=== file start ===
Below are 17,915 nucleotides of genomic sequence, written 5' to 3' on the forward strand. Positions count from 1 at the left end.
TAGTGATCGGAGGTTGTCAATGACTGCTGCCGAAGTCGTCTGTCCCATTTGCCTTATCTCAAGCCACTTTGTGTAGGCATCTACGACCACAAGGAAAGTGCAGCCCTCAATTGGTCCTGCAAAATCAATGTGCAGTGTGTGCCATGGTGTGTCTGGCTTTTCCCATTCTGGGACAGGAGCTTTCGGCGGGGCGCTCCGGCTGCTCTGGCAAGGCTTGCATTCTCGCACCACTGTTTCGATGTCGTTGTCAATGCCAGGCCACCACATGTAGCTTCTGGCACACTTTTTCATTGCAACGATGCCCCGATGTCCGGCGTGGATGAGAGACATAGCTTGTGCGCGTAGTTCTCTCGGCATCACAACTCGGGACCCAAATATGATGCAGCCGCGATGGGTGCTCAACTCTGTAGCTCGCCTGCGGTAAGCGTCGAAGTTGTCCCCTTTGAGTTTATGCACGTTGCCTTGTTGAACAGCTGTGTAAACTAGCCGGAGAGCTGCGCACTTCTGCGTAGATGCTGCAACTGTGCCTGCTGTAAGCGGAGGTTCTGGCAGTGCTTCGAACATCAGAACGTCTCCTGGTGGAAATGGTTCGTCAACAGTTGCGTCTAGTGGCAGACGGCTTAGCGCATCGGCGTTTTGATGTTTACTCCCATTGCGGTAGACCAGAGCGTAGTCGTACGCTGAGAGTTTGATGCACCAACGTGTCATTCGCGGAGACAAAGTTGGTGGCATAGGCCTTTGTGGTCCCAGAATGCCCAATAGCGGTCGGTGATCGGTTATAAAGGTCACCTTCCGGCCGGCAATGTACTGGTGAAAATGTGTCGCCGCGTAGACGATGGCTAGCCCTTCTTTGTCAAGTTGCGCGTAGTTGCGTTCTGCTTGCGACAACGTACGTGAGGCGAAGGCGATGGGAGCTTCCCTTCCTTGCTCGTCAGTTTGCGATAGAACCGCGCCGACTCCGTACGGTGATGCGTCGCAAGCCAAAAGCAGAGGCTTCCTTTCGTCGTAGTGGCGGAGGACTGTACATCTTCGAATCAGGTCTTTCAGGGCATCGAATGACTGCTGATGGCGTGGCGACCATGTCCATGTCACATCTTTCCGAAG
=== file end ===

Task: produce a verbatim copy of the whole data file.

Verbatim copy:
Below are 17,915 nucleotides of genomic sequence, written 5' to 3' on the forward strand. Positions count from 1 at the left end.
TAGTGATCGGAGGTTGTCAATGACTGCTGCCGAAGTCGTCTGTCCCATTTGCCTTATCTCAAGCCACTTTGTGTAGGCATCTACGACCACAAGGAAAGTGCAGCCCTCAATTGGTCCTGCAAAATCAATGTGCAGTGTGTGCCATGGTGTGTCTGGCTTTTCCCATTCTGGGACAGGAGCTTTCGGCGGGGCGCTCCGGCTGCTCTGGCAAGGCTTGCATTCTCGCACCACTGTTTCGATGTCGTTGTCAATGCCAGGCCACCACATGTAGCTTCTGGCACACTTTTTCATTGCAACGATGCCCCGATGTCCGGCGTGGATGAGAGACATAGCTTGTGCGCGTAGTTCTCTCGGCATCACAACTCGGGACCCAAATATGATGCAGCCGCGATGGGTGCTCAACTCTGTAGCTCGCCTGCGGTAAGCGTCGAAGTTGTCCCCTTTGAGTTTATGCACGTTGCCTTGTTGAACAGCTGTGTAAACTAGCCGGAGAGCTGCGCACTTCTGCGTAGATGCTGCAACTGTGCCTGCTGTAAGCGGAGGTTCTGGCAGTGCTTCGAACATCAGAACGTCTCCTGGTGGAAATGGTTCGTCAACAGTTGCGTCTAGTGGCAGACGGCTTAGCGCATCGGCGTTTTGATGTTTACTCCCATTGCGGTAGACCAGAGCGTAGTCGTACGCTGAGAGTTTGATGCACCAACGTGTCATTCGCGGAGACAAAGTTGGTGGCATAGGCCTTTGTGGTCCCAGAATGCCCAATAGCGGTCGGTGATCGGTTATAAAGGTCACCTTCCGGCCGGCAATGTACTGGTGAAAATGTGTCGCCGCGTAGACGATGGCTAGCCCTTCTTTGTCAAGTTGCGCGTAGTTGCGTTCTGCTTGCGACAACGTACGTGAGGCGAAGGCGATGGGAGCTTCCCTTCCTTGCTCGTCAGTTTGCGATAGAACCGCGCCGACTCCGTACGGTGATGCGTCGCAAGCCAAAAGCAGAGGCTTCCTTTCGTCGTAGTGGCGGAGGACTGTACATCTTCGAATCAGGTCTTTCAGGGCATCGAATGACTGCTGATGGCGTGGCGACCATGTCCATGTCACATCTTTCCGAAG